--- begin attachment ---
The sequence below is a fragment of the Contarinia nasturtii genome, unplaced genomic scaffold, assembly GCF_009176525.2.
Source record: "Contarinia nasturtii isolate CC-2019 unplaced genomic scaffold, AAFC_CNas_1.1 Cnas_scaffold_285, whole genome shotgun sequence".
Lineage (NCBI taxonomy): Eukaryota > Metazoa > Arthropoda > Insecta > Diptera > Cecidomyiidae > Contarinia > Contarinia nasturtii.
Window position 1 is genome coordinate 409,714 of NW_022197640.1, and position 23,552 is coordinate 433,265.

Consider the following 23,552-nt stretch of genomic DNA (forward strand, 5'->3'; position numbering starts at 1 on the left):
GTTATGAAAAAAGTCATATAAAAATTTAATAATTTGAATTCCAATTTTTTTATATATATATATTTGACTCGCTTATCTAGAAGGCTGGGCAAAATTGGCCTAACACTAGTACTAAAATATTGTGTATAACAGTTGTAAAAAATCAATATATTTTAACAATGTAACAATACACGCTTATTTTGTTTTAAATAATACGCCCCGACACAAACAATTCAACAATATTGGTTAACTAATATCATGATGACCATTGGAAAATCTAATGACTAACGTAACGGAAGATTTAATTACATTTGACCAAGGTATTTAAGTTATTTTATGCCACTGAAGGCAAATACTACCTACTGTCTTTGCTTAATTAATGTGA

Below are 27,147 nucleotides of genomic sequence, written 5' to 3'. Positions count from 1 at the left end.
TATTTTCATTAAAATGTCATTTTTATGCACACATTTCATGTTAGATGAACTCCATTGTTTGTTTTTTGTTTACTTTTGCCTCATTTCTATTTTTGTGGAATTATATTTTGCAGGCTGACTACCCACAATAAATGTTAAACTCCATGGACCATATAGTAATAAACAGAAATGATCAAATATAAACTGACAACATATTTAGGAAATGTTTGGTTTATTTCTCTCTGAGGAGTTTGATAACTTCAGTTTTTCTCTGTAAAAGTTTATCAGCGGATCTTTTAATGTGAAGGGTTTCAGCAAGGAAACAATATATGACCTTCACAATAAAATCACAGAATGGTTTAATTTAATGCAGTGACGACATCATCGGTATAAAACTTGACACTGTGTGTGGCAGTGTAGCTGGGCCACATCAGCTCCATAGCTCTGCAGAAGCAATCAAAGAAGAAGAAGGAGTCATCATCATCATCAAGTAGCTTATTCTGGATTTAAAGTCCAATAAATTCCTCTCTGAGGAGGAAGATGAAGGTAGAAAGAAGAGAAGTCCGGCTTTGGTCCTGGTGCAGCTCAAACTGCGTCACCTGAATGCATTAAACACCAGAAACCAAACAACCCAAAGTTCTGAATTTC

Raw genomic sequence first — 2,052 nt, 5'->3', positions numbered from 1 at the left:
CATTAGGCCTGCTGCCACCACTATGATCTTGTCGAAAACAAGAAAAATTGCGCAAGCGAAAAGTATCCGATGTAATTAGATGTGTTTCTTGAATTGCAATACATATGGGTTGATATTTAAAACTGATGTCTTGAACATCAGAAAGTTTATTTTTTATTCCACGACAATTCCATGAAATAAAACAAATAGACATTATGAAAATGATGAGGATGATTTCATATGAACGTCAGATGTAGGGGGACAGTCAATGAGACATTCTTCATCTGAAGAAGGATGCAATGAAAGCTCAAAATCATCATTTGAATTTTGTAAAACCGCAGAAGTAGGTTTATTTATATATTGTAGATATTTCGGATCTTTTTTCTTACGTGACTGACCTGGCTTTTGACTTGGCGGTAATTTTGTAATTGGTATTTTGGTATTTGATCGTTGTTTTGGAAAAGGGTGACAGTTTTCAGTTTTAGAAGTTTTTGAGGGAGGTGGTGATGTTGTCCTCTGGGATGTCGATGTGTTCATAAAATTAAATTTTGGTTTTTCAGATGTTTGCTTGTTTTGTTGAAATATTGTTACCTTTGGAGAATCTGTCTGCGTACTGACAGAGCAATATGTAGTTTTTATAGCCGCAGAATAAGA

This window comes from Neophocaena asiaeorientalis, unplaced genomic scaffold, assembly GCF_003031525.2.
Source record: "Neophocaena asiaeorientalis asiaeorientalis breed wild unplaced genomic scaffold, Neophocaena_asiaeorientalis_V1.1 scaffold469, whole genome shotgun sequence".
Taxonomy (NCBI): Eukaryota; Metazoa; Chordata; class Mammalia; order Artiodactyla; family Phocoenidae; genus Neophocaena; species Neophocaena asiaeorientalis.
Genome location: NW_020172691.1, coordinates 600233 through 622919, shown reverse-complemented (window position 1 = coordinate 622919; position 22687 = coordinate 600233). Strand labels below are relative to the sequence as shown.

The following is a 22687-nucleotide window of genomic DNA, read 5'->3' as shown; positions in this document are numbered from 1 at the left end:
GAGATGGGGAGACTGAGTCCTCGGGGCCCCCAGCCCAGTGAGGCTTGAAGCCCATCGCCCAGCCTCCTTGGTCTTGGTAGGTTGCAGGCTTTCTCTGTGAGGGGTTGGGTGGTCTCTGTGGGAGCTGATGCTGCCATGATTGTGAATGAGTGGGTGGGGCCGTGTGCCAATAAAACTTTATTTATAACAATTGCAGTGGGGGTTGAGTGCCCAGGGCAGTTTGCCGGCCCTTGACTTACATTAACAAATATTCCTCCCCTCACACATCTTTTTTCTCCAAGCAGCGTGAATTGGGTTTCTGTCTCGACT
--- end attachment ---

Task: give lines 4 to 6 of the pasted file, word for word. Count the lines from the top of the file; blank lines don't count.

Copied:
Window position 1 is genome coordinate 409,714 of NW_022197640.1, and position 23,552 is coordinate 433,265.

Consider the following 23,552-nt stretch of genomic DNA (forward strand, 5'->3'; position numbering starts at 1 on the left):
GTTATGAAAAAAGTCATATAAAAATTTAATAATTTGAATTCCAATTTTTTTATATATATATATTTGACTCGCTTATCTAGAAGGCTGGGCAAAATTGGCCTAACACTAGTACTAAAATATTGTGTATAACAGTTGTAAAAAATCAATATATTTTAACAATGTAACAATACACGCTTATTTTGTTTTAAATAATACGCCCCGACACAAACAATTCAACAATATTGGTTAACTAATATCATGATGACCATTGGAAAATCTAATGACTAACGTAACGGAAGATTTAATTACATTTGACCAAGGTATTTAAGTTATTTTATGCCACTGAAGGCAAATACTACCTACTGTCTTTGCTTAATTAATGTGA